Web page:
THE UNIVERSITY of EDINBURGH

DEGREE REGULATIONS & PROGRAMMES OF STUDY 2020/2021

Information in the Degree Programme Tables may still be subject to change in response to Covid-19

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DRPS : Course Catalogue : School of Philosophy, Psychology and Language Sciences : Philosophy

Undergraduate Course: The Subordinate Male: Racism, Gendercide, and Savagery in the 20th and 21st Century (PHIL10198)

Course Outline
SchoolSchool of Philosophy, Psychology and Language Sciences CollegeCollege of Arts, Humanities and Social Sciences
Credit level (Normal year taken)SCQF Level 10 (Year 4 Undergraduate) AvailabilityAvailable to all students
SCQF Credits20 ECTS Credits10
SummaryThis course investigates the construction and deployment of savagery, femininity, and the rapist in justifications for colonialism, segregation, genocides, and imperial conquest.
Course description This course explores the historical development and contemporary accounts of racialized males throughout 20th and 21st century Europe and America sociology and gender theory. This course aims to analyse the relationship between savagery, racial conquest, feminism, and genocide and the fear of the racialized male. Black, Jewish, and Arab men and boys are of central concern, but various readings will explore the experiences of Armenian, Serbian, and other racial male groups exterminated and sexually assaulted genocidal and colonial events. Texts will introduce students to theories such as: Global South Masculinities, Multiple Masculinities, Social Dominance Theory, Black Male Studies, and Gendercide, to better explain the experiences and lives of racialized males oppressed by white empire.
Entry Requirements (not applicable to Visiting Students)
Pre-requisites Students MUST have passed: Mind, Matter and Language (PHIL08014) AND Knowledge and Reality (PHIL08017)
Co-requisites
Prohibited Combinations Other requirements Students studying on MA Cognitive Science (Humanities) are permitted to take this course without having met the pre-requisites of Mind, Matter and Language (PHIL08014) and Knowledge and Reality (PHIL08014). However, it is advisable that students discuss the suitability of the course with their PT and the course organiser before enrolling.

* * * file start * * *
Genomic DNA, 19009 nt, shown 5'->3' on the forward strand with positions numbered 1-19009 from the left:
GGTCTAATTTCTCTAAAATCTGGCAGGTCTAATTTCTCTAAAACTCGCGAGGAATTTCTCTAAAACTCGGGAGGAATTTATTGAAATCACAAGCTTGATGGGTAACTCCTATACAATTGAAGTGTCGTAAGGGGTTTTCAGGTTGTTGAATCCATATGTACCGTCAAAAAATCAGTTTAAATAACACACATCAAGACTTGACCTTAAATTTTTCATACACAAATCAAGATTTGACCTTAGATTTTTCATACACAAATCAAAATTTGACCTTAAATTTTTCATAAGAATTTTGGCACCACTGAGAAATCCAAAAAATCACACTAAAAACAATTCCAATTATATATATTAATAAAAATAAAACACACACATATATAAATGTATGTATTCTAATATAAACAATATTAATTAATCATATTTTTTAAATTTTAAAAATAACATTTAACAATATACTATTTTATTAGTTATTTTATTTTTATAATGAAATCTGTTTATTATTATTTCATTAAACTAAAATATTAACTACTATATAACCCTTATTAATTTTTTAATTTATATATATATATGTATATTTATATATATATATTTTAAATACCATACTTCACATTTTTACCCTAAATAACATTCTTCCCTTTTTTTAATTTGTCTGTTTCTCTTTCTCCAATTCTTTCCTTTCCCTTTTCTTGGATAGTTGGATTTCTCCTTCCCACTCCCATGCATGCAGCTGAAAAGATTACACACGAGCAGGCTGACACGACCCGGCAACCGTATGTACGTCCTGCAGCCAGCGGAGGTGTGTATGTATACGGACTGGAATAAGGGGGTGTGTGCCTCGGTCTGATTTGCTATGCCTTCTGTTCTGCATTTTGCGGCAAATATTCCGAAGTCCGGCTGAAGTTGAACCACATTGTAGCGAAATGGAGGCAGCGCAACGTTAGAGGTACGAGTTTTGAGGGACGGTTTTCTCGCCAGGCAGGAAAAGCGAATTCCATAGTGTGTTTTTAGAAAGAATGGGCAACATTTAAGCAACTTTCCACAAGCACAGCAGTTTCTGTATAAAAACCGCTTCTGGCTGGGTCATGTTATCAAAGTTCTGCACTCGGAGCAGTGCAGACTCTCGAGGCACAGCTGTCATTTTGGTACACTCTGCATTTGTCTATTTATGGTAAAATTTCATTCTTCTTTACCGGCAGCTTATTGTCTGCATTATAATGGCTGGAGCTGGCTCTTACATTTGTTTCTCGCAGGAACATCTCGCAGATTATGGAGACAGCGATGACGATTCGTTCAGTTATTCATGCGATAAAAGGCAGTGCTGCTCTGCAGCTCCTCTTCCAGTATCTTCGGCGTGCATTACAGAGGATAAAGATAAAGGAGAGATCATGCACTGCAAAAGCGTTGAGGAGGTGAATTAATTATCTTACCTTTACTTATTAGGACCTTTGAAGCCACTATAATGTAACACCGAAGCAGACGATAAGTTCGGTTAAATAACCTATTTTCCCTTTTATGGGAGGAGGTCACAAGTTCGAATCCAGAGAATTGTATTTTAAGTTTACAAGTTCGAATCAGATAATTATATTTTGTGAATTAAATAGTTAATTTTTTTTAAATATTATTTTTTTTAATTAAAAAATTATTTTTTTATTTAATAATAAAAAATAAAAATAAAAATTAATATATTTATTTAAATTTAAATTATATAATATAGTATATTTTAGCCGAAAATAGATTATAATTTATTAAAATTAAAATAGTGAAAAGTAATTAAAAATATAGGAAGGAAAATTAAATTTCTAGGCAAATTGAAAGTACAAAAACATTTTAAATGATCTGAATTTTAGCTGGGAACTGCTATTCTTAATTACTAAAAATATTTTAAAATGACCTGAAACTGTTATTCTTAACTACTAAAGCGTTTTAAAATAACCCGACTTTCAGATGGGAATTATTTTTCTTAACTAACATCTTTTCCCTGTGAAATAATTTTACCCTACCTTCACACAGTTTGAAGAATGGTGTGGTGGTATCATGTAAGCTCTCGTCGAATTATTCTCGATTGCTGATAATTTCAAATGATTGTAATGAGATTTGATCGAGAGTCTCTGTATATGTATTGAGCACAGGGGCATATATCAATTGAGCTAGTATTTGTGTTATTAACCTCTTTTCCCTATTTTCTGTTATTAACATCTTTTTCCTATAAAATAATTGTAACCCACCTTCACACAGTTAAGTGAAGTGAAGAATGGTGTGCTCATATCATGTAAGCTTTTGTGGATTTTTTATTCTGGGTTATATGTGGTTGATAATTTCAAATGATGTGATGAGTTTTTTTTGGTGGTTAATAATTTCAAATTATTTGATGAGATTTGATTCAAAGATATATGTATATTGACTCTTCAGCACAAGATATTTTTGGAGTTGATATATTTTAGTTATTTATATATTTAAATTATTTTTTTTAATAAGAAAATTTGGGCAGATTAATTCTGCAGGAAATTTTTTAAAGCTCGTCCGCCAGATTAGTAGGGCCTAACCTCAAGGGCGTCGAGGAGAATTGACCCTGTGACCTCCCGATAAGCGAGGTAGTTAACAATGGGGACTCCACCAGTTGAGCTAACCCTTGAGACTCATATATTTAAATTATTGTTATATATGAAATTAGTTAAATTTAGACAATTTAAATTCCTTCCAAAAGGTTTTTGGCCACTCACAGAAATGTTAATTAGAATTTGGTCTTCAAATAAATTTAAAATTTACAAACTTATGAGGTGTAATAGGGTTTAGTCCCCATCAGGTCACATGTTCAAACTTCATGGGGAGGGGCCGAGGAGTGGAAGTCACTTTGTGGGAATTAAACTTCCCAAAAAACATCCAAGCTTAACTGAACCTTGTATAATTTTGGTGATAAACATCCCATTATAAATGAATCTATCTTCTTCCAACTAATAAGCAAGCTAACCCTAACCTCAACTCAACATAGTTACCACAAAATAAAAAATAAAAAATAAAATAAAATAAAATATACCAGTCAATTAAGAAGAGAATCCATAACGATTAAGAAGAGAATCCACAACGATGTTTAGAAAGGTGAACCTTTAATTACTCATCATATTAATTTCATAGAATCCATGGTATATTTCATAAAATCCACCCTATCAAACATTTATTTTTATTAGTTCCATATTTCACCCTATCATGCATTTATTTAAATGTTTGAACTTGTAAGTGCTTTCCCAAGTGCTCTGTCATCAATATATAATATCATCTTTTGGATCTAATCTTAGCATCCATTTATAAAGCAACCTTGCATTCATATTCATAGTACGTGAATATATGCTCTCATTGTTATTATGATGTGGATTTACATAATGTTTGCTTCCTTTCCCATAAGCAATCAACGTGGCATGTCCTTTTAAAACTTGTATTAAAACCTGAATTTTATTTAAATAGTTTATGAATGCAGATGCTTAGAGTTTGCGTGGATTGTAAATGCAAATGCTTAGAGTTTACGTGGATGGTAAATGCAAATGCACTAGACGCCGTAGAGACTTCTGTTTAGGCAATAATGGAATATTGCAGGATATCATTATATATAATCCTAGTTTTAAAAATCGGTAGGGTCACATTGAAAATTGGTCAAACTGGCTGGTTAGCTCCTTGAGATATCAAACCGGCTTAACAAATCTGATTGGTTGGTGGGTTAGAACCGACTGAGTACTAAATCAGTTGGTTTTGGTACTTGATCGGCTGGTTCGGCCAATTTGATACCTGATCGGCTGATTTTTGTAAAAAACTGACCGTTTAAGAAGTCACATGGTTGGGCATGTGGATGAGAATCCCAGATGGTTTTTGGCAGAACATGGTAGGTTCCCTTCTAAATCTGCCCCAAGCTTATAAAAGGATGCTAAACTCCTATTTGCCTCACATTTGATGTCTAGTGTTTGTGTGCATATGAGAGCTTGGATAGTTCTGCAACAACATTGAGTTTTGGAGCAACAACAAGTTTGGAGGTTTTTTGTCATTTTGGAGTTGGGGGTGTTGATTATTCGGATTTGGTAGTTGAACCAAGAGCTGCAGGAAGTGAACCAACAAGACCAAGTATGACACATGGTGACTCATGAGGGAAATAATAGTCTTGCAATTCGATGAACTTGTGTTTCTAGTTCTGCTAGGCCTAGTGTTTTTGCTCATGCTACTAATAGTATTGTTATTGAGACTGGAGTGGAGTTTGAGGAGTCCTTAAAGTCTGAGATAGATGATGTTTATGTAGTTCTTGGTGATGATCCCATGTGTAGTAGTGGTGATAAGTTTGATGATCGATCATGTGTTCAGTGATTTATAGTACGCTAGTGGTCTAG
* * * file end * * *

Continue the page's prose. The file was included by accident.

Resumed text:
Information for Visiting Students
Pre-requisitesVisiting students should have completed at least 3 Philosophy courses at grade B or above. We will only consider University/College level courses. Applicants should note that, as with other popular courses, meeting the minimum does NOT guarantee admission. These enrolments are managed strictly by the Visiting Student Office, in line with the quotas allocated by the department, and all enquiries to enrol in these courses must be made through the CAHSS Visiting Student Office. It is not appropriate for students to contact the department directly to request additional spaces.
High Demand Course? Yes
Course Delivery Information
Academic year 2020/21, Available to all students (SV1) Quota:  20
Course Start Semester 2
Timetable Timetable
Learning and Teaching activities (Further Info) Total Hours: 200 ( Seminar/Tutorial Hours 22, Programme Level Learning and Teaching Hours 4, Directed Learning and Independent Learning Hours 174 )
Assessment (Further Info) Written Exam 0 %, Coursework 100 %, Practical Exam 0 %
Additional Information (Assessment) Midterm Essay (40%) 1,500 words
Final essay (55%) 3,000 words
Participation (5%)
Feedback Guidance will be given in advance of each assignment. This may be in the form of an in-class discussion, a handout, or discussion of a component of the assessed work. Instructor feedback on essay outline and peer feedback provides further formative opportunities ahead of final essay.
No Exam Information
Academic year 2020/21, Part-year visiting students only (VV1) Quota:  1
Course Start Semester 2
Timetable Timetable
Learning and Teaching activities (Further Info) Total Hours: 200 ( Seminar/Tutorial Hours 22, Programme Level Learning and Teaching Hours 4, Directed Learning and Independent Learning Hours 174 )
Assessment (Further Info) Written Exam 0 %, Coursework 100 %, Practical Exam 0 %
Additional Information (Assessment) Midterm Essay (40%) 1,500 words
Final essay (55%) 3,000 words
Participation (5%)
Feedback Guidance will be given in advance of each assignment. This may be in the form of an in-class discussion, a handout, or discussion of a component of the assessed work. Instructor feedback on essay outline and peer feedback provides further formative opportunities ahead of final essay.
No Exam Information
Learning Outcomes
On completion of this course, the student will be able to:
  1. Explain influential theories concerning the oppression and exploitation of racialized males and patriarchy the world over
  2. Critically assess current arguments concerning patriarchy positions and arguments about gender, drawing their own reasoned conclusions about their defensibility